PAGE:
Excellence in Graduate Research Awards 2023-24

Submitted by Diana Knight on
Kent Wilson
Lindsey Ulmer
Jiahao Bobby Wan
Hao Nguyen
Kathleen Snook
Elizabeth Momoh
Cem Millik

The Department of Chemistry is pleased to announce the following prizes for outstanding work by graduate students. These awards, announced each spring, recognize outstanding contributions to research by doctoral students and carry a $1,000 prize. The awards were restructured in Academic Year 2022-23 after a few years hiatus and are funded by endowments made possible through philanthropic support of faculty, friends, and alumni. All UW Chemistry Ph.D. students that have completed their General Examination, are in Good Academic Standing, and have not yet received a merit award are eligible to apply.

Excellence in Graduate Research Award, Physical Chemistry

Funded by the Kwiram/CCR Fellowship

Kent Wilson is a PhD candidate in the research group of Professor Sarah Keller. He synthesizes lipid bilayer membranes to determine which molecules are necessary for phase separation. Kent grew up in Batesville, Indiana and attended Benedictine College where he majored in physics and mathematics. When he's not making lipid vesicles, he enjoys reading, writing, and playing guitar.

Garrett Santis is a PhD candidate in chemistry. Under the guidance of Affiliate Professor Sotiris Xantheas, Garrett has studied the intricacies of intermolecular interactions, specifically hydrogen bonding interactions. Using computation and theory, he has probed the influence structure has on the thermodynamics of hydrogen bonds and the kinetics of proton transfer. Outside of Bagley Hall, Garrett is a member of Frontrunners and an avid trivia buff at the College Inn Pub.

Excellence in Graduate Research Award, Analytical Chemistry

Funded by the Kwiram/CCR Fellowship

Lindsey Ulmer is a PhD candidate in the group of Associate Professor Matthew Bush. She develops novel crosslinking mass spectrometry methods to study small heat shock proteins in collaboration with Professor Rachel Klevit (Biochemistry). She grew up in Johns Creek, Georgia and completed her BS in chemistry at Georgia Tech, where she did undergraduate research in glycoproteomics with Dr. Ronghu Wu. Outside of her research, she likes to cuddle with her dogs, watch reality television, and take ballet classes.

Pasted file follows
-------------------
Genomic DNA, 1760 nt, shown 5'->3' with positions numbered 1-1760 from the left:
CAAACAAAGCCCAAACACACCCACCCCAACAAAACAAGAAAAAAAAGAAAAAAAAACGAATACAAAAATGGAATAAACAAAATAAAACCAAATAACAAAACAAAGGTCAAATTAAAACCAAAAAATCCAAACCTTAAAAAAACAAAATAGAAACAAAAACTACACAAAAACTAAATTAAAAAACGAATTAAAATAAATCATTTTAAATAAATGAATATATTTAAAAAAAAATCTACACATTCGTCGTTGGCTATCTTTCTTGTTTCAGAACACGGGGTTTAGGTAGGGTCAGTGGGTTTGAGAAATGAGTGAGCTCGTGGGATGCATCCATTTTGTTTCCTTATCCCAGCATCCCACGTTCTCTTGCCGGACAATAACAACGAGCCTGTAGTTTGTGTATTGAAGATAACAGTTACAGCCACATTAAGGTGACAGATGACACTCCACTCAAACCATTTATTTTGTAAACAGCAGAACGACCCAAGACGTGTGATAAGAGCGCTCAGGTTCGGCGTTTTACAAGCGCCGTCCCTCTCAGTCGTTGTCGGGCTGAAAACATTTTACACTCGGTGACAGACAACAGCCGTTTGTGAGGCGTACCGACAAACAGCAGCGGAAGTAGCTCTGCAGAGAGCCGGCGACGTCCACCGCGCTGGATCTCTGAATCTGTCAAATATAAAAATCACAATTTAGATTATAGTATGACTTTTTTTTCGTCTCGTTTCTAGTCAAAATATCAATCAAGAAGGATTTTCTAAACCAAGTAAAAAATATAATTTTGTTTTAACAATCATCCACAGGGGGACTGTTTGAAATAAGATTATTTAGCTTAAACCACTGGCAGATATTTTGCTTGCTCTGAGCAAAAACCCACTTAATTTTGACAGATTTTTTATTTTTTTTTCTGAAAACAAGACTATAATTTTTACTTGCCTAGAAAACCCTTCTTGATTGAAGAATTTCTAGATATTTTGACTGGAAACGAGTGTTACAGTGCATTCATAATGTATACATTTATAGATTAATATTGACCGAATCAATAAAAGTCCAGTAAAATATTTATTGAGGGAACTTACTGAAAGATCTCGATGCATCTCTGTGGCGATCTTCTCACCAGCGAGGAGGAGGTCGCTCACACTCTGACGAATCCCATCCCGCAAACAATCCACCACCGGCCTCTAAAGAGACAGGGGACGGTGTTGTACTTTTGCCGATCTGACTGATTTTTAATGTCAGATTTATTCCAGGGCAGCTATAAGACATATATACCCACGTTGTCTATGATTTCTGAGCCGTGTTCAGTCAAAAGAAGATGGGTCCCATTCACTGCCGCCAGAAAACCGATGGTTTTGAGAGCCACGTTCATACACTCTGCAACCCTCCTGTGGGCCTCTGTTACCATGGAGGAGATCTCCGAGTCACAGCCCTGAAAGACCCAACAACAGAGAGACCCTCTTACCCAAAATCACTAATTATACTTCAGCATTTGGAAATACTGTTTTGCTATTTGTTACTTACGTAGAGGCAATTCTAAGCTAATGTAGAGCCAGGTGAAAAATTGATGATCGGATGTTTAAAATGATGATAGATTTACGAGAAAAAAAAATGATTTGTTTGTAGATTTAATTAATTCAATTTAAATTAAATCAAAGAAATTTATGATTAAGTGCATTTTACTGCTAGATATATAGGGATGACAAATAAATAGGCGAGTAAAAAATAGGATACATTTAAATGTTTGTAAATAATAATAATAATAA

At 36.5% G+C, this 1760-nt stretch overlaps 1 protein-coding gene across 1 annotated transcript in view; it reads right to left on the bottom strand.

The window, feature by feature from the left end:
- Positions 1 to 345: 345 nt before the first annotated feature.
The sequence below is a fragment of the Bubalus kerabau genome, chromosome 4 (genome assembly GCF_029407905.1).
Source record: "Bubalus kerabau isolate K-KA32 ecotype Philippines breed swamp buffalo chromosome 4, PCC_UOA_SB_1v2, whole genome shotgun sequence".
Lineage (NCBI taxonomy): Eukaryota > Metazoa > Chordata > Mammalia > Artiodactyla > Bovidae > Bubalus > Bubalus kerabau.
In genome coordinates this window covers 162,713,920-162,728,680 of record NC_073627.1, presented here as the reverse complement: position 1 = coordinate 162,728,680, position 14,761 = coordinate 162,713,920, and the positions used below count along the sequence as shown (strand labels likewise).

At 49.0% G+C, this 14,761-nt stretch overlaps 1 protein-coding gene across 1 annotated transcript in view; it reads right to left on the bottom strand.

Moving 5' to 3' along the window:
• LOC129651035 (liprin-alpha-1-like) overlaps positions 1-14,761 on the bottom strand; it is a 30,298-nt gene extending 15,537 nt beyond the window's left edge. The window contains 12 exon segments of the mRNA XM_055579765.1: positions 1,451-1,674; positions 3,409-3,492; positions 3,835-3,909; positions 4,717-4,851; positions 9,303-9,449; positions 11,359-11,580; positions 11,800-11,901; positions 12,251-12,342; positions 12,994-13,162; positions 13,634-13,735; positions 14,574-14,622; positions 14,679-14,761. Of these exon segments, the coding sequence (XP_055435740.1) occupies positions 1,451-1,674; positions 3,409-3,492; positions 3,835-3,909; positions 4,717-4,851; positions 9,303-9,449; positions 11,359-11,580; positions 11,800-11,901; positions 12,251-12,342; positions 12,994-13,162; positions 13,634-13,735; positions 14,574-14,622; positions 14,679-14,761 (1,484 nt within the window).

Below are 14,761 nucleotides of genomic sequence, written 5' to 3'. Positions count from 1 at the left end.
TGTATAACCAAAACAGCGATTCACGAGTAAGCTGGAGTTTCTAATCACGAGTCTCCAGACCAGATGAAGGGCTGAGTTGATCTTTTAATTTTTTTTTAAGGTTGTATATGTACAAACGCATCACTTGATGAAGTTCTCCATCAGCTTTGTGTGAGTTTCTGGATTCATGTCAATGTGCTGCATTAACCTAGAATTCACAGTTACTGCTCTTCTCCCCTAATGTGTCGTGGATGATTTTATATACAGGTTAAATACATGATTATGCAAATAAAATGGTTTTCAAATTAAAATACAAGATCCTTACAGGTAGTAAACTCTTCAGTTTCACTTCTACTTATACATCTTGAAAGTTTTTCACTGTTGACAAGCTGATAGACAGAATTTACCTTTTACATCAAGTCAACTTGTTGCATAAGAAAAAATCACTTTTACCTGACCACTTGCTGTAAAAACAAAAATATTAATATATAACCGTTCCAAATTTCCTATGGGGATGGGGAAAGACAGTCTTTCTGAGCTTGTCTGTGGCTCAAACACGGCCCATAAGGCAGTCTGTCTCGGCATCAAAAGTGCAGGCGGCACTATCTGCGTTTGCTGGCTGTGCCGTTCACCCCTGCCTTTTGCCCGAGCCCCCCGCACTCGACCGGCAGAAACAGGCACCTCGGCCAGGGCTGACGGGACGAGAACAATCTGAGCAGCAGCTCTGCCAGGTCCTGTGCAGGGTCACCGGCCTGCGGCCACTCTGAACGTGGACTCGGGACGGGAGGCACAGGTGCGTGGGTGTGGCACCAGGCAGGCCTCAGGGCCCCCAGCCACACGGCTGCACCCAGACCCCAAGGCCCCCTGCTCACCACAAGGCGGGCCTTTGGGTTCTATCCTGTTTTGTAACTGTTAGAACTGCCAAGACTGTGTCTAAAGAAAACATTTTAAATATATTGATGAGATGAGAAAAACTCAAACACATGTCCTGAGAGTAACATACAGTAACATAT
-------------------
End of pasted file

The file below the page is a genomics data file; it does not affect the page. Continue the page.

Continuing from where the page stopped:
Jiahao Wan is a PhD candidate in the research group of Professor František Tureček. He studies gas-phase biomolecular ion structures using tandem mass spectrometry and theory. Jiahao grew up in Chengdu, China and received a B.S. in chemistry from the University of Science and Technology of China. In his free time, he enjoys hiking, snowboarding, and playing soccer with friends.

Excellence in Graduate Research Award, Inorganic Chemistry

Funded by the Ritter Endowed Scholarship Fund
Hao Nguyen is a PhD candidate in Professor Brandi Cossairt’s lab. He was born and raised in Vietnam. He received his bachelor’s degree in chemistry from Texas A&M University in 2020. His Ph.D. research focuses on the synthesis and integration of quantum dots for quantum photonic applications. Hao is also the founder of SCROCCS, a program that brings local community college students to experience summer research at the UW. Outside of the lab, Hao enjoys cooking, 3D modeling, gaming, and playing with his two cats.

Funded by the Mary K. Simeon and Goldie Simeon Read Chemistry Research Endowment
Kathleen Snook is a PhD candidate in the research group of Assistant Professor Dianne Xiao. She studies the use of redox–active supramolecular cages as electrocatalysts for the synthesis of organic molecules. Kathleen grew up in Snohomish, Washington and received her B.A. in chemistry with honors from Boston University. Outside of lab, she enjoys reading books, writing, and spending time with her cat, Sylvie.

Excellence in Graduate Research Award, Organic Chemistry

Funded by the Irving and Mildred Shain Endowed Fund in Chemistry

Elizabeth Momoh is a PhD candidate in the research group of Professor Pradip Rathod. Originally from Lagos, Nigeria, Elizabeth has been drawn to malaria research due to the high prevalence of malaria in Nigeria. Her research focuses on developing novel chemical tools for multiplex analysis of antibody responses to malaria antigens and she hopes to make significant strides in advancing malaria vaccine research. Elizabeth graduated with a B.S in chemistry from Cameron University. Outside of the lab, she spends time with friends playing board games or trying new restaurants.

Cem Millik earned a BS in biochemistry from the University of Washington and is pursuing a PhD in chemistry in the group of Professor Alshakim Nelson. Cem’s research interests center on interfaces between life sciences and synthetic materials. Cem’s research in the Nelson Laboratory focuses on the exploration of stimuli-responsive hydrogels and their applications in drug delivery, 3D printing, 3D cell culture, and as soft biomaterials.

Congratulations to these PhD candidates for this excellent research accomplishments!